Abstract: The paper represents the outcome of an ongoing research program on the dynamics of joint stock companies in Italy between the 1861 Unification of the country and World War 1. It is based on a considerable quantity of data, the bulk of which is constituted by the very detailed set covering the 1883-1913 period, which started to be collected many years ago and has a very reliable empirical support, the weekly companies’ official bulletin. Furthermore evidence for the preceding years have requested accurate investigation about the disposable quantitative information, their homogeneity and comparability. Apart from commenting upon the result of this unique collection of quantitative information, the paper will hopefully provide a not negligible contribution to the explanation of the Italian first period of economic growth and - more specifically - to the origins and evolution of the country’s regional inequalities. It is aimed at enlightening internal economic and social disparities also in terms of the diverging rhythm of private capital formation between the northern and southern regions. It will inquire if and how the joint-stock companies long-term dynamics showed unequal regional concentration, therefore penalizing the economic growth of the areas less affected by the phenomenon.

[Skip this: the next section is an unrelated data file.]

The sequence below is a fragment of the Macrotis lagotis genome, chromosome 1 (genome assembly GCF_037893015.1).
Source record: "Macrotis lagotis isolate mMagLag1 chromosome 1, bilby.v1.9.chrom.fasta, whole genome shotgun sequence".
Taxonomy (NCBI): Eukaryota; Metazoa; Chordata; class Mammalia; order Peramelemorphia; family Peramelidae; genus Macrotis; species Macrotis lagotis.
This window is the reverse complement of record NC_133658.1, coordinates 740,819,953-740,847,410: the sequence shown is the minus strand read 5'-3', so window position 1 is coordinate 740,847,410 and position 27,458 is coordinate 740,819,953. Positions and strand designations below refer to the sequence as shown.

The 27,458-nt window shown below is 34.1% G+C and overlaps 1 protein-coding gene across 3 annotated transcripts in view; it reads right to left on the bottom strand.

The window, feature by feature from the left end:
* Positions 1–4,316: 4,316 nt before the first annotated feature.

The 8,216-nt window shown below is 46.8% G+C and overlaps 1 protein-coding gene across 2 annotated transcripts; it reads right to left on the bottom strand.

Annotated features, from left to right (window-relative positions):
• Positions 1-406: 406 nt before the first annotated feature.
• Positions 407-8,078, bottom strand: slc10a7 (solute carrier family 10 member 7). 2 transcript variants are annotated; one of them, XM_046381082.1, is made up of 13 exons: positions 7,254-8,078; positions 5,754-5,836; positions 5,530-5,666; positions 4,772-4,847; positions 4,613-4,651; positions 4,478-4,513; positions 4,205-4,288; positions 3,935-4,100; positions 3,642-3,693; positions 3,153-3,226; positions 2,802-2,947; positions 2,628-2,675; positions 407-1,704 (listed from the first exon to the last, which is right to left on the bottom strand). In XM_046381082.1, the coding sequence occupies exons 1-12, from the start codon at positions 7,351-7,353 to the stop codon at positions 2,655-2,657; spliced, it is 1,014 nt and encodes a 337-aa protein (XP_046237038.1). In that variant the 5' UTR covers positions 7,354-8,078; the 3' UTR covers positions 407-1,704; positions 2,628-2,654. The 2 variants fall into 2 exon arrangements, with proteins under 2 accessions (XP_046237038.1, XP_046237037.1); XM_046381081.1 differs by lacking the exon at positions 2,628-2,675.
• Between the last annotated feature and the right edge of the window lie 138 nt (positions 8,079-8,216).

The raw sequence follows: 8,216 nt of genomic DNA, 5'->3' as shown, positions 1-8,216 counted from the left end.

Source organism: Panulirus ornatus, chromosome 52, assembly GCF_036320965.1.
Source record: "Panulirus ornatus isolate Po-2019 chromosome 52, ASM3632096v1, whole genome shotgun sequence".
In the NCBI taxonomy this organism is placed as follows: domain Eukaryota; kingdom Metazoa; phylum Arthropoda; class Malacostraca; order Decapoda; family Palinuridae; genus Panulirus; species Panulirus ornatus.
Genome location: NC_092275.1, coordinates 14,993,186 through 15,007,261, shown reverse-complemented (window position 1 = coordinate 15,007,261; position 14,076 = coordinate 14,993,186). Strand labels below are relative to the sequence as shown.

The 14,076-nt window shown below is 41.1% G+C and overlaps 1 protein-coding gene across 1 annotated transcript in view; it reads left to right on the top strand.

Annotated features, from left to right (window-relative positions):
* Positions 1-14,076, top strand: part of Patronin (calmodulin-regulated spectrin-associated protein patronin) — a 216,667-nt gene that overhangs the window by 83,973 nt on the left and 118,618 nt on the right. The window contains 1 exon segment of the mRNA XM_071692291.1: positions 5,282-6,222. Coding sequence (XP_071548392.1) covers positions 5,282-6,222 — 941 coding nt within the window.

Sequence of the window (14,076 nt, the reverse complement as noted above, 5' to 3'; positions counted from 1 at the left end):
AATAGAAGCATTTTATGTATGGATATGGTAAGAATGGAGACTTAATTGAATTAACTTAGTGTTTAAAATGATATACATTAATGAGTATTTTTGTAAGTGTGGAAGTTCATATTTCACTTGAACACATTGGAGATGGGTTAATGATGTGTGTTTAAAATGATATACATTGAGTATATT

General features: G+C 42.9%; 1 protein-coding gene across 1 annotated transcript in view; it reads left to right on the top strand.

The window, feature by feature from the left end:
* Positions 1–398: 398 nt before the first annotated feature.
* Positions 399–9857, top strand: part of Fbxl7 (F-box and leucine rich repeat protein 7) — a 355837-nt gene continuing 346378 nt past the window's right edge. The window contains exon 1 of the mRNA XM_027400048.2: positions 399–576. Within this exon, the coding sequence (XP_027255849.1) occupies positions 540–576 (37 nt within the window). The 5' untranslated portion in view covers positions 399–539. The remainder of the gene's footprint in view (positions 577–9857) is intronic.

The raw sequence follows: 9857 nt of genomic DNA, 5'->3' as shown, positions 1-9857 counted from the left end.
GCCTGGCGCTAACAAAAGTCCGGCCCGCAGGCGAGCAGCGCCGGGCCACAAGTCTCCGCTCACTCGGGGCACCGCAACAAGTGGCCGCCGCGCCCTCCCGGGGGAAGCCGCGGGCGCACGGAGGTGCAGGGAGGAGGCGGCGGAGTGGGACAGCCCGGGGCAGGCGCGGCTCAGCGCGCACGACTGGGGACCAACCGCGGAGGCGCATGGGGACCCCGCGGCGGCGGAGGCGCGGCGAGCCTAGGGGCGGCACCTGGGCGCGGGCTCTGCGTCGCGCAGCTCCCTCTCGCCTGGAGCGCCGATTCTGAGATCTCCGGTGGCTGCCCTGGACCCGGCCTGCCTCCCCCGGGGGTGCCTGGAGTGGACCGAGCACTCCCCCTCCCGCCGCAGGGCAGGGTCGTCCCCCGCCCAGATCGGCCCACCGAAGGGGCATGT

Keywords: Italy pre-1913, joint stock companies, corporate law
    JEL: N23 N13 K22
    Date: 2014–10
  21. By: Davide fiaschi; Lisa Gianmoena; Angela Parenti
    Abstract: In this paper we analyze the determinants of growth rate volatility (GRV) of per capita GDP of 257 regions belongs to 25 EU coun- tries in the period 1992 − 2008. Among the determinants at regional level the growth rate of employment has a negative impact on GRV, while investment rate, the shares of agriculture, construction, finance and manufacturing, the share of household expenditure on GDP (the latter only for GRV due to positive shocks) have a positive impact; among the determinants at country level, government expenditure has a negative impact on GRV, while share of credit to private sector on GDP and inflation have a positive impact on GRV; finally, among the aggregate determinants, the volatility of the oil price has an asymmet- ric effect on GRV by increasing the volatility generated by negative shocks and reducing the volatility in case of negative shocks, while the participation to EMU only reduces the volatility due to positive shocks.
    Keywords: Asymmetric fluctuation, spatial panel model, generalized spatial two stage least squares, output composition, government ex- penditure.
    JEL: C23 E32 N14 O40
    Date: 2013–10–01